The only context I have ever found to blend right in has been at various parties and gatherings that Erin has invited me to. It’s really kind of funny—I like Erin, I think she’s a great and nifty person, and I enjoy talking to her, but we aren’t close, and for all that we can usually find something interesting to talk about on those occasions when we do talk, we don’t talk often, and I can’t relate to some of her big passions (I can just about tell rhododendrons from rhubarbs; that’s as far as my gardening knowledge goes). Not to put too fine a point on it, I’m not a hippie… Somehow, though, the people she surrounds herself with all seem to share some quality that lets me join in and just fit in with the crowd, without feeling as though I am held (by myself or by others) at an invisible arm’s length…I can talk and laugh and not feel drained. Usually, socialisation in groups—even when I do enjoy it—takes a lot of emotional energy; these gatherings do not. I don’t know what the quality may be. I don’t know how to seek it out for myself, and I still don’t know how to approach, so I am beholden to someone to start conversation with, a seed crystal of socialisation. But once there it is effortless and remarkable.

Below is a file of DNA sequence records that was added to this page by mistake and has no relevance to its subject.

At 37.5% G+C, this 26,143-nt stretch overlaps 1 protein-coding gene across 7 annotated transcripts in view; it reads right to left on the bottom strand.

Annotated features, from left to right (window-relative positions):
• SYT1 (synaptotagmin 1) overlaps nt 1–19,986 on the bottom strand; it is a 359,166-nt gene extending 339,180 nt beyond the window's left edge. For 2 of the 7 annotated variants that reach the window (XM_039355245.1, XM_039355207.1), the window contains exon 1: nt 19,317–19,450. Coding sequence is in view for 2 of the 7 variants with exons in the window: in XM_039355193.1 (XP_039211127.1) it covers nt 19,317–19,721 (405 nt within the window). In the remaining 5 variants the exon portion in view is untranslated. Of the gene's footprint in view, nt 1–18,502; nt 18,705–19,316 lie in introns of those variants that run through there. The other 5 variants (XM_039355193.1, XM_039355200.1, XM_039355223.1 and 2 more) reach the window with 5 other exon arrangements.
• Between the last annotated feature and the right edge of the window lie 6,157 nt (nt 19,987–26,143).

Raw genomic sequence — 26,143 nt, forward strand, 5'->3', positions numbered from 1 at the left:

I am often somewhat at a loss when people speak of building community or a sense of community—I feel rather vague on what the word even means, in much the same way as I am puzzled by the word spirituality. It’s the mental equivalent of being asked to flex a muscle you do not know how to control (unless you know how, go ahead and move your ears). Perhaps this is it—community. Perhaps I should try to seek out more of it, somehow.

haggholm: (Default)

I just submitted a support request ticket to WebFaction (where I host my website), asking a question about setting up Apache with mod_wsgi and Python 2.6. Of course, when I submit such a ticket, I have some level of concern, and I expect some level of feeling more informed, confident, and generally better about my setup and solution once I get a response. I just realised that I felt that surge of assurance as soon as my ticket submitted—my experiences with their tech support, and my impressions of their customer relations culture, have been so universally positive that I don’t need to see a reply to feel confident that they’ll help me out; I just need to know that they got my request and they will take care of me.